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  • Hannah Whitley, LCSW

Are You, Or Someone You Know, At Risk For Suicide?


September is national Suicide Prevention month. According the the Center for Disease Control and Prevention, suicide is one of the leading causes of death in the United States, and the rates of suicide related deaths continue to rise each year. Certain populations are at an increased risk for suicide, including men, who are 4 times more likely than women to die by suicide, and transgender adults, who are 9 times more likely to attempt suicide compared with the general public. The highest rates of suicide in the US are among American Indian/Alaskan Native populations. By raising awareness, sharing resources, and advocating for mental health care, we can all play a part in suicide prevention.


Know the risks and Warning Signs

As mentioned above, suicide is one of the leading causes of death in the US, and some groups and individuals are statistically at a higher risk for attempting and/or completing suicide. Data shows that 46% of people who die by suicide had a known mental health condition, and 90% may have experienced symptoms of a mental health condition. Other factors that lead to greater risk for suicide include: family history of suicide, substance use, access to firearms, history of trauma or abuse, chronic stress, or a recent tragedy or loss.


If you notice changes in a loved one's behavior, these may be warning signs of suicide. Some behaviors that are often warning signs of suicide include: increase in substance use, increased aggression, withdrawal from family and friends, dramatic mood swings, and impulsive or reckless behaviors. Other warning signs can include obtaining a weapon, collecting and saving pills, giving away possessions and tying up loose ends, and saying goodbye to family and friends. If you notice these signs in yourself or in others, it is important to seek immediate help from a mental health provider or contact crisis support, such as the national suicide & crisis lifeline by dialing 988.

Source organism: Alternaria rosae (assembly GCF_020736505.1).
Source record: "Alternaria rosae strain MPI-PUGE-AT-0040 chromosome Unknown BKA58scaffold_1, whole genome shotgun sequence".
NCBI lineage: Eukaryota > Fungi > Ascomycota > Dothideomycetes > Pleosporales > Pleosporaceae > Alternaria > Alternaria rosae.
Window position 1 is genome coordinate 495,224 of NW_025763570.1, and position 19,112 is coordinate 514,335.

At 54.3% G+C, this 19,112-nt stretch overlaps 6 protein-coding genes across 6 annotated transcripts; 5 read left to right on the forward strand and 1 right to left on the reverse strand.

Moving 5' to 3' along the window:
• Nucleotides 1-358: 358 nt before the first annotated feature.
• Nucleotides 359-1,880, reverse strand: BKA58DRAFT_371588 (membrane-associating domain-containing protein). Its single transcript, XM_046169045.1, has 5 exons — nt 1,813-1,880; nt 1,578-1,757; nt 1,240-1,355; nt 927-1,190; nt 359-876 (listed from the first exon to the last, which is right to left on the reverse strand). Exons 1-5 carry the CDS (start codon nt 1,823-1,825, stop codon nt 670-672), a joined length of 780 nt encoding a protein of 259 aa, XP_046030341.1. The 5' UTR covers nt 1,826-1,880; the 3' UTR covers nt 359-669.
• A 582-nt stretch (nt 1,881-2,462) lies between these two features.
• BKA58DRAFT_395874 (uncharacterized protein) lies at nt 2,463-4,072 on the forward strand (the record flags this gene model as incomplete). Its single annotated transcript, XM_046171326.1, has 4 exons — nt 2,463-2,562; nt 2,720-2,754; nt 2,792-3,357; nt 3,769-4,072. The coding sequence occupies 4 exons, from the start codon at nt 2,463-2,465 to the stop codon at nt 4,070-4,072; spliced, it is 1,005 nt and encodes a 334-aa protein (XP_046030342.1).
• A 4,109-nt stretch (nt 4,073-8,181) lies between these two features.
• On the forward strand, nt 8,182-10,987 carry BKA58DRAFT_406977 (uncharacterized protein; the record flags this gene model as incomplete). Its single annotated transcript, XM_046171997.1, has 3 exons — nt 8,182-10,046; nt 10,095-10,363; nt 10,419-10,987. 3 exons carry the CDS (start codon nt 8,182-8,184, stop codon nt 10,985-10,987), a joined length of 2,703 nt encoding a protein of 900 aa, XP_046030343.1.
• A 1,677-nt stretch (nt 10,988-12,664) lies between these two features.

Suicidal behavior should always be taken seriously and treated as an emergency. However, it is important to show your loved one support, concern, and patience while supporting them through a mental health related crisis. It is important to remain calm, be open and honest with the individual in crisis, and remove means of harm if possible (such as pills or weapons), while helping the individual to seek professional support. For more information on handling a mental health crisis, read NAMI’s resource guide here: https://www.nami.org/Support-Education/Publications-Reports/Guides/Navigating-a-Mental-Health-Crisis

Prevention: How You Can Help